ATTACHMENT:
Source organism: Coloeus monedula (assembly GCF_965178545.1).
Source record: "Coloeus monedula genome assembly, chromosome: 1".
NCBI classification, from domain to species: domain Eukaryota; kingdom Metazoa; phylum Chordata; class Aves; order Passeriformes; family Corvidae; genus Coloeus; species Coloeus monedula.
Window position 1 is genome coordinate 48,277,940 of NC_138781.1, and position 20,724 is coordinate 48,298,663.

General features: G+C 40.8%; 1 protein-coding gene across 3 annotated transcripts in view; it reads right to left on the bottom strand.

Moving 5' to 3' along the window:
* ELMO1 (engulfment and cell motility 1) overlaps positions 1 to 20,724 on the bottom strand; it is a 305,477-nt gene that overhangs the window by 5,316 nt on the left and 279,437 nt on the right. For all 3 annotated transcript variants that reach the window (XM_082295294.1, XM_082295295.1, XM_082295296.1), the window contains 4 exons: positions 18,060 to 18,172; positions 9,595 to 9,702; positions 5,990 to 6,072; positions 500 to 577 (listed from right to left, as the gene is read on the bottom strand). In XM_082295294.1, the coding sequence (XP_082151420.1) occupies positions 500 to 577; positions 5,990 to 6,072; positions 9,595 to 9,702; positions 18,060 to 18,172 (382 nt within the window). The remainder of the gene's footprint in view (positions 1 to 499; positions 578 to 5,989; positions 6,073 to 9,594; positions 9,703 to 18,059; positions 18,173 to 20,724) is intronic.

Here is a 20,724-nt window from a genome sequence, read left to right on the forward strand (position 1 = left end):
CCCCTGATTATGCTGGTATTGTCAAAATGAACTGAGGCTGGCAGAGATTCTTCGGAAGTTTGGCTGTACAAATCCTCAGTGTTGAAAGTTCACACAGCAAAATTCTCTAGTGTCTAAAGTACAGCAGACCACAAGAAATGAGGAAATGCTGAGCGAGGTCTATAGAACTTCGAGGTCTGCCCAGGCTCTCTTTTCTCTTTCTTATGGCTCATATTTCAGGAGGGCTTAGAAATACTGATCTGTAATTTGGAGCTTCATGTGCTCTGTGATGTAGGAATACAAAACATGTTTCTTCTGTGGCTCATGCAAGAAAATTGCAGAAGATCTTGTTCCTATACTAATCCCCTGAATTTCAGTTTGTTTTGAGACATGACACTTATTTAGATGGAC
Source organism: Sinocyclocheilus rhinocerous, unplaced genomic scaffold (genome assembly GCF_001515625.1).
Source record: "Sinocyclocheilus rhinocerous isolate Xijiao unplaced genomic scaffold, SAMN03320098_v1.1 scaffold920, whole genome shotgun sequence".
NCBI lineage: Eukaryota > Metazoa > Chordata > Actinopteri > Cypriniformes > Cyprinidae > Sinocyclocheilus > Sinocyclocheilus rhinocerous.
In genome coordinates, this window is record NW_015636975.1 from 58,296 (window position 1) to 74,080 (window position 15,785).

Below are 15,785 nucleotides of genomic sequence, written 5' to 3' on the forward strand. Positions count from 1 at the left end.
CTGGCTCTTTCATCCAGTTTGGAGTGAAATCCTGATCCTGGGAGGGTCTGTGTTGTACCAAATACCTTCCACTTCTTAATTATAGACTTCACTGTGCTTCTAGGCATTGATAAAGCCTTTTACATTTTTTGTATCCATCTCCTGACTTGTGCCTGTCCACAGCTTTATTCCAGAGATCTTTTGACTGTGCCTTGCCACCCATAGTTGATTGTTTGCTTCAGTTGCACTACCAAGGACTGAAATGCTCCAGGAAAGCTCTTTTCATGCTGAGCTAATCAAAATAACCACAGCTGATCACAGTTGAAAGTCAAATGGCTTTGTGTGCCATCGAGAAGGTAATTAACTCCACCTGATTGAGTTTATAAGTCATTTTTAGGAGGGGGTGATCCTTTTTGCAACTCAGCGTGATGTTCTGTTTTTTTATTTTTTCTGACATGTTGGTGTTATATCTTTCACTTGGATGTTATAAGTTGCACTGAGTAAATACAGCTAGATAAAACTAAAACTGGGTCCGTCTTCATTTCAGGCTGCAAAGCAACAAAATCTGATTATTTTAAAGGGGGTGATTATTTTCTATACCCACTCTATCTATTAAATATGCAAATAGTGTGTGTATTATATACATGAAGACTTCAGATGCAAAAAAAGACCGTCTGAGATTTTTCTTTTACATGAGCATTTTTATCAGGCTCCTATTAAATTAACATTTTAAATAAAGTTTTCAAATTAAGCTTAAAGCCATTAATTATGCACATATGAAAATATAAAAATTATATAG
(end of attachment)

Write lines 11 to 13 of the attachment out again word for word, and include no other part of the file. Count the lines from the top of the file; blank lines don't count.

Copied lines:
Source record: "Sinocyclocheilus rhinocerous isolate Xijiao unplaced genomic scaffold, SAMN03320098_v1.1 scaffold920, whole genome shotgun sequence".
NCBI lineage: Eukaryota > Metazoa > Chordata > Actinopteri > Cypriniformes > Cyprinidae > Sinocyclocheilus > Sinocyclocheilus rhinocerous.
In genome coordinates, this window is record NW_015636975.1 from 58,296 (window position 1) to 74,080 (window position 15,785).